Can Food Allergy Contribute to IBS?

Irritable bowel symptoms lessened by knowing about food allergies and avoiding those items

(RxWiki News) Irritable bowel syndrome (IBS) can cause pain, constipation and diarrhea. Those symptoms can also be caused by allergies to some foods. So, are some IBS symptoms caused by a food allergy?

Recently, researchers conducted a small study to test for food allergies in people with IBS. When participants eliminated foods they were allergic to, about 60 percent of them said they had at least some improvement in their IBS symptoms.

The authors suggested that food allergy tests may help people with IBS manage some symptoms.

"Ask a doctor if allergy testing is right for you."

The authors of the study, led by Michael B. Stierstorfer, MD at the University of Pennsylvania School of Medicine in Philadelphia, wanted to know if sensitivity to food items or food additives might contribute to symptoms of IBS.

They did a skin patch allergy test on 51 people with IBS. The skin patch test places a small amount of an item into a small scratch on the skin. If a person is allergic to an item, then that area of the skin will get red and inflamed.

The skin test for this study included food items like garlic, onion, artichoke, cucumber, carrots and lettuce. It also tested common food additives like vanilla, propylene glycol, benzoic acid and sorbic acid.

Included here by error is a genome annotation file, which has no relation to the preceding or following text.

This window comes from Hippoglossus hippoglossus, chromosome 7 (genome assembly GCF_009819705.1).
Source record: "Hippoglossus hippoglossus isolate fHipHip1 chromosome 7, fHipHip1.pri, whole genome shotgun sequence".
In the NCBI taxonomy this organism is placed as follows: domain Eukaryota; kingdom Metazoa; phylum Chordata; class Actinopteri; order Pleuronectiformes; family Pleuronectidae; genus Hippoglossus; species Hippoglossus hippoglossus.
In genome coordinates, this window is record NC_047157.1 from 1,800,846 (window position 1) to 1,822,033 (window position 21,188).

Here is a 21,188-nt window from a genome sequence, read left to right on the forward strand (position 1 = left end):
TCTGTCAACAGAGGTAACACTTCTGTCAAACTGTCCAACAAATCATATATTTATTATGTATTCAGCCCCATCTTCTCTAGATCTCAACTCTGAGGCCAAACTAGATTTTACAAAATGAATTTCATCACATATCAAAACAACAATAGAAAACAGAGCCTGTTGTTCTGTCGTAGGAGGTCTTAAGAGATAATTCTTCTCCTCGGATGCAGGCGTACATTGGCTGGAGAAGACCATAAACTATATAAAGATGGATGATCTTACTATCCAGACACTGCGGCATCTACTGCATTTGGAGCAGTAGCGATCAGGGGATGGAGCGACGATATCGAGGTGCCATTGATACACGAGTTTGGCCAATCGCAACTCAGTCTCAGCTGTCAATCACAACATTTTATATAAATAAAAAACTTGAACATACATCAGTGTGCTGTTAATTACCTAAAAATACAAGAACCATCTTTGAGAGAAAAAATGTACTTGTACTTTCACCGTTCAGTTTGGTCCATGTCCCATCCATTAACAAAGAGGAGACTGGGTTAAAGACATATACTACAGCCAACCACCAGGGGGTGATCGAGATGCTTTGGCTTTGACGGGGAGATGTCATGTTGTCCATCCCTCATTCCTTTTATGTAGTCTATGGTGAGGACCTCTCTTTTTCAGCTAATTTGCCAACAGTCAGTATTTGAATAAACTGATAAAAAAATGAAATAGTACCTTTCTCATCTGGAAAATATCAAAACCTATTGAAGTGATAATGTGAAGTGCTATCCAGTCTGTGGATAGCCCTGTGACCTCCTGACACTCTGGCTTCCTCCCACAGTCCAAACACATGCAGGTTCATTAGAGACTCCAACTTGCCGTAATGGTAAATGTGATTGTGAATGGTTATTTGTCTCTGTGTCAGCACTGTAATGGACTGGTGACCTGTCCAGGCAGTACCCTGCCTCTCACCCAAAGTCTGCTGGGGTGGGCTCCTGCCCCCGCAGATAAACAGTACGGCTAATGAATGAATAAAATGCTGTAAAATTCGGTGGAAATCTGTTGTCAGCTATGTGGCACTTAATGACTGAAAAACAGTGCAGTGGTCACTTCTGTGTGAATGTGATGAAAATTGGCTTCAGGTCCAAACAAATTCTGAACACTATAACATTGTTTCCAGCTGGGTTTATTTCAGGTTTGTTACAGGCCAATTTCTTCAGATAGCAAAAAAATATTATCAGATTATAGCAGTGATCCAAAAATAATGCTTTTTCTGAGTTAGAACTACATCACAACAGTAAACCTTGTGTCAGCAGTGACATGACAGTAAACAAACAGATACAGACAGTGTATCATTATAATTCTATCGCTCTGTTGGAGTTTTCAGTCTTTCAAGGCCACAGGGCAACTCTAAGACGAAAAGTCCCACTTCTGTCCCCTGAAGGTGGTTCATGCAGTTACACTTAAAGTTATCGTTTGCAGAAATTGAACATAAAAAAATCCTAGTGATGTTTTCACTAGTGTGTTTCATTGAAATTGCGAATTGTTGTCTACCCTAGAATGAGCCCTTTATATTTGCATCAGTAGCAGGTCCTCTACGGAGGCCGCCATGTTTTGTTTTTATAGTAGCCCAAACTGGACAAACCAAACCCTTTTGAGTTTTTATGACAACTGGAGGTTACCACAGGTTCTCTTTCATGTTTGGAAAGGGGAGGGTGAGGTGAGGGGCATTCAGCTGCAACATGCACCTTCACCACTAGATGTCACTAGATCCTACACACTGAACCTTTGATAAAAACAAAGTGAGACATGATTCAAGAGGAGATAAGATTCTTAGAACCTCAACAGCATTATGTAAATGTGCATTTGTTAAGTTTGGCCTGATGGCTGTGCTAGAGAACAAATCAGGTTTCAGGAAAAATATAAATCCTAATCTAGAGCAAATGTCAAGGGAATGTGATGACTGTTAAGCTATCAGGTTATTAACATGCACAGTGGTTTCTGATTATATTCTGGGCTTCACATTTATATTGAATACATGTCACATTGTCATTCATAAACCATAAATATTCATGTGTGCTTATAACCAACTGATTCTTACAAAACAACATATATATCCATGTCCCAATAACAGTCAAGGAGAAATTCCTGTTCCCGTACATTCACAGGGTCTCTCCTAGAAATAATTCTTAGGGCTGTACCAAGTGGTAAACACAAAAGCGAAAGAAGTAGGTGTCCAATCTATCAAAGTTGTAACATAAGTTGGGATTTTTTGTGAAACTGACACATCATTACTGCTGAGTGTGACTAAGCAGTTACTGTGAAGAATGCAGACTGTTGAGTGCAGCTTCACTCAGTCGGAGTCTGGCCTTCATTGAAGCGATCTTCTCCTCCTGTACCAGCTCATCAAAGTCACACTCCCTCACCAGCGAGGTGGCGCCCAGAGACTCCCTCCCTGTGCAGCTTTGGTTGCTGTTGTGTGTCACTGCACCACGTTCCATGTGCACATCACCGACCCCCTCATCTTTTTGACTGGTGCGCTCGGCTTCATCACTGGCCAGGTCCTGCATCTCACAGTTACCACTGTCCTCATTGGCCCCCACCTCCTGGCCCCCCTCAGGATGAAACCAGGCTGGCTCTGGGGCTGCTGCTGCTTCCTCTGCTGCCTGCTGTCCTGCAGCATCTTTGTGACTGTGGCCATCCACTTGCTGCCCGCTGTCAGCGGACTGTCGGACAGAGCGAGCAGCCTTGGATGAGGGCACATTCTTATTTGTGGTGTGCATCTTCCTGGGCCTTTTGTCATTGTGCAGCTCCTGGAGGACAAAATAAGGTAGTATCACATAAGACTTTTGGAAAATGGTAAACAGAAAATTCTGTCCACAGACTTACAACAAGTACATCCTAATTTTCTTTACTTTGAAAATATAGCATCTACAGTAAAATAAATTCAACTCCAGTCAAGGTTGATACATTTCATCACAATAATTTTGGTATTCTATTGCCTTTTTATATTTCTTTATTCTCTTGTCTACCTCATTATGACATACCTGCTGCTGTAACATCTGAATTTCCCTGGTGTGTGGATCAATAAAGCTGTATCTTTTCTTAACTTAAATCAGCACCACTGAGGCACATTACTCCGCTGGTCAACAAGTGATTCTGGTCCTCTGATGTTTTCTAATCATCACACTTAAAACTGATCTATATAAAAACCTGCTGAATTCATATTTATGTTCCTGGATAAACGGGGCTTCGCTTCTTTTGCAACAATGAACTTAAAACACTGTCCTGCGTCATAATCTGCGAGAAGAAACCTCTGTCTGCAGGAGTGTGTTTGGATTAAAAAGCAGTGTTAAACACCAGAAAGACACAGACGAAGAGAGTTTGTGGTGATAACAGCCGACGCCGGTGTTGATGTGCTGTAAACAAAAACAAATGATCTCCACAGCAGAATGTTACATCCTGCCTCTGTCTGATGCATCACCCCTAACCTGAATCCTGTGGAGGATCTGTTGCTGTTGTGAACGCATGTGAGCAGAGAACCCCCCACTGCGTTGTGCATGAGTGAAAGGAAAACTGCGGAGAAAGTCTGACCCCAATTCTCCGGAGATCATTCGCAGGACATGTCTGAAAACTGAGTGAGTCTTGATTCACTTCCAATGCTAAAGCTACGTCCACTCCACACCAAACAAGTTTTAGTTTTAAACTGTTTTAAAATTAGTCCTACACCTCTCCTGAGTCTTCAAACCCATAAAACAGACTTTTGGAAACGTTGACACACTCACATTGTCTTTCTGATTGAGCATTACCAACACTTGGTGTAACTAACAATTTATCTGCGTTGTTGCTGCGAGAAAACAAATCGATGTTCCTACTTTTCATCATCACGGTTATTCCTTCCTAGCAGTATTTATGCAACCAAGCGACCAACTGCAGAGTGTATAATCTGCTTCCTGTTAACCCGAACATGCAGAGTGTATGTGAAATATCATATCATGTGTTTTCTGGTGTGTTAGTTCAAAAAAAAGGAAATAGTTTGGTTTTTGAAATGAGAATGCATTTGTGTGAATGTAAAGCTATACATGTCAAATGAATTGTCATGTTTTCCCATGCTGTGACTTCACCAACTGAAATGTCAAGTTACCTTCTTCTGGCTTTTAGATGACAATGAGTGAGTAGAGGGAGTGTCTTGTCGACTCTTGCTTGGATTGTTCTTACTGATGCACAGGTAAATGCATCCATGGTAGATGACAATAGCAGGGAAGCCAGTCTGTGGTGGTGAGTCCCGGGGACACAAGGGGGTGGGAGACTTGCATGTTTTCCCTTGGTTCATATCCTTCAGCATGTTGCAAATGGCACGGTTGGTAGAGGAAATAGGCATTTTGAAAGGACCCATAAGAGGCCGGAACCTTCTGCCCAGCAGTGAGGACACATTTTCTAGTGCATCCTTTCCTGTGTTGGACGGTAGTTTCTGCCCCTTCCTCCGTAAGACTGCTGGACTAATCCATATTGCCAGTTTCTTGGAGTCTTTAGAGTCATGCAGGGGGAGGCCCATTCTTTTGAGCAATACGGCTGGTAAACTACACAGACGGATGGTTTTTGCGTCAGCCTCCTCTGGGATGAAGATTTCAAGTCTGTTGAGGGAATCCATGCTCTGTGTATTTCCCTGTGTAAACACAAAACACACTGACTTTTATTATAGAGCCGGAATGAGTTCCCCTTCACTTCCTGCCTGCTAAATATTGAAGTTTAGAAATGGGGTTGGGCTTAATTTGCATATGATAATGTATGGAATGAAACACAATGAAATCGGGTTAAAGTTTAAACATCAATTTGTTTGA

A total of 30 participants had a reaction to at least one item in the test, and 23 people agreed to remove the allergenic item or items from their diet for one week.

Of the 23 people who removed an allergic item from their diet, 9 (39 percent) reported no improvement in IBS symptoms, 3 (13 percent) reported slight improvement in symptoms, 8 (34.7 percent) reported a moderate improvement in symptoms and 3 (13 percent) said they had a great improvement in symptoms.

Overall, about 60 percent of the people with food and food additive allergies said they had at least some improvement in IBS symptoms when they eliminated those foods from their diet.

The authors concluded, “Food and food additive skin patch testing may be a useful diagnostic tool to identify allergens that, with dietary avoidance, may alleviate IBS symptoms.”

This study was small and included almost entirely women who had active IBS symptoms. Future research should include a larger and more diverse population.

This study was published in the March issue of the Journal of the American Academy of Dermatology. Dr. Stierstorfer has submitted a patent application for a skin patch test for IBS.

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Review Date: 
February 13, 2013